Flying Tigers Blu-ray Review
In 1942, the legendary John Wayne had no fewer than 7 films released. Not as impressive when you think the man has over 150 acting credits, not including a handful of uncredited roles. Known mostly for his western films, Wayne did branch out a bit but always stood as an authoritative figure. FLYING TIGERS is no different as Wayne plays Captain Jim ‘Pappy’ Gordon, leader of the American mercenary fighter pilots.
FLYING TIGERS was released roughly a year after the bombing at Pear Harbor. The film serves as a bit of an American flag in our heroic involvement in WWII with a reference to the horrific event on December 7, 1941 coming just before the climatic scene. A group of American fighter pilots are stationed in China to help defend the country against the Japanese military. Captain Jim ‘Pappy’ Gordon (Wayne) continues to see pilots come and go. After sending a sympathy letter to the family of one young pilot killed in action, he recruits an old friend, Woody Jason (John Carroll). Woody is a cocky hot-shot who thinks he is an indestructible pilot. It will take some patience and hard lessons learned before Gordon is able to get through to the talented Woody to become a team player.
Clearly, at the time of its release, FLYING TIGERS was quite impactful to the American public. The action is all done in the air but rather than seeing the plane shot down from the outside, the filmmakers seem to relish in shooting up the Japanese pilots inside the cockpit with a fair amount of fake blood on hand. For a war film there isn’t a whole lot of action. In fact, it spends a lot of time on nurse Brooke Elliott (Anna Lee). Brooke takes care of the orphaned Chinese children and is madly in love with Pappy. Woody tries wooing Brooke but she stays true to Pappy and he stays true to her. It’s a pretty stagnant love triangle that never picks up any steam.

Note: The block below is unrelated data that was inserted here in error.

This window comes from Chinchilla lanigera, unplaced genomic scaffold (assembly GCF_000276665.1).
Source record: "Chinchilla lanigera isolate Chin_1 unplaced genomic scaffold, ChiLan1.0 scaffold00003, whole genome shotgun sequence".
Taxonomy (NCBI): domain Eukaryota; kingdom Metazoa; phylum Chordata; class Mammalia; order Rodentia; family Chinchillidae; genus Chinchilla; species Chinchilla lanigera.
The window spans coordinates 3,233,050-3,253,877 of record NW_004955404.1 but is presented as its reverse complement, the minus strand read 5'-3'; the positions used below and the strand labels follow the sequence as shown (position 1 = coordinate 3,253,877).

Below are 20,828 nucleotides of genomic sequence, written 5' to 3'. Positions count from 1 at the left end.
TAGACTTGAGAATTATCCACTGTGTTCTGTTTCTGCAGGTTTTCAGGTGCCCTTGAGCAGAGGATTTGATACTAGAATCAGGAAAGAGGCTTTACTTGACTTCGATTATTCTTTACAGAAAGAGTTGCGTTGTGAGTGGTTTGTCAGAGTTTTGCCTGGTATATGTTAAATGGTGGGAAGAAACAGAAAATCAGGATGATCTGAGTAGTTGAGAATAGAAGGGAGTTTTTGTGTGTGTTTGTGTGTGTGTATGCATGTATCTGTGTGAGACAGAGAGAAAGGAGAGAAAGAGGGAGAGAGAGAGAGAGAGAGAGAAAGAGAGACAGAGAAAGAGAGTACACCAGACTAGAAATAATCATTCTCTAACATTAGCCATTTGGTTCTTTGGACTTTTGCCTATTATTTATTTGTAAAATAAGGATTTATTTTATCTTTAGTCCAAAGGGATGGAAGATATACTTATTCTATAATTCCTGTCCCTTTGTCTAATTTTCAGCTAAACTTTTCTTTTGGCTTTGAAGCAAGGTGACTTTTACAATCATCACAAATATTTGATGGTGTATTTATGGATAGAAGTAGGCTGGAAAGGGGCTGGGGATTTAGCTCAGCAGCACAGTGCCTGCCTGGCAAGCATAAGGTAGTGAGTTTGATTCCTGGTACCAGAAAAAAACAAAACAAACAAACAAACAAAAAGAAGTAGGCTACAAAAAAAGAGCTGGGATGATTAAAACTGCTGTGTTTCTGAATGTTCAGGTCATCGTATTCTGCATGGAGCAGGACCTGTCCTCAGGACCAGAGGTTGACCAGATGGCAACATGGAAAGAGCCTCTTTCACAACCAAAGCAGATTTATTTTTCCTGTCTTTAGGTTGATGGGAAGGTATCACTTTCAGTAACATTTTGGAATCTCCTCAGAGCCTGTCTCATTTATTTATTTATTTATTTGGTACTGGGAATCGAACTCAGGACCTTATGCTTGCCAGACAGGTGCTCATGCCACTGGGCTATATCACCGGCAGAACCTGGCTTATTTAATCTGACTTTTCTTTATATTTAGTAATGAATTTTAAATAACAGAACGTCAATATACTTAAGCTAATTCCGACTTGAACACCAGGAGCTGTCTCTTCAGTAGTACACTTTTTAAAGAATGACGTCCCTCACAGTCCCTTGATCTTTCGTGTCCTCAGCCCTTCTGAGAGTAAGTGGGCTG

There is no denying the presence of John Wayne, but FLYING TIGERS story line never lifts off the ground. My guess is the film’s success is a product of our involvement in WWII. The other actors do their best as well and some of the air battle sequence are surely important for the time. But most of the film takes place on the ground and that is exactly where it gets buried.
When watching a film that was made more than 70 years ago, it’s important to put a few things in perspective. The visuals of the planes fighting in the air was a very difficult task. Without the help of CGI, the filmmakers used models on strings for many of the action sequences. That sounds laughable but FLYING TIGERS is actually pretty impressive with its effects. The film earned Academy Award nominations for Best Sound, Best Score and Best Special Effects. Unfortunately, the story and the action simply don’t hold up at all to today’s standard. For an older crowd who feels the comfort of simpler times with their beloved John Wayne, I’m sure the film is a nice trip through memory lane, but I can’t in good conscience recommend FLYING TIGERS to anyone who enjoys staying awake during their movies.
Video: (MPEG-4 AVC, 1080p 1.37:1) The print must have been damaged terribly as the transfer is very messy. Lots of scratches and grain with a few moment looking completely out of focus making this black and white picture hard to register.
Audio: (DTS-HD Master Audio Mono) Limited with what they have to work with, I would say the sound is actually pretty decent. A good score highlighted with the Oscar nominated sound mixing during the battle scenes.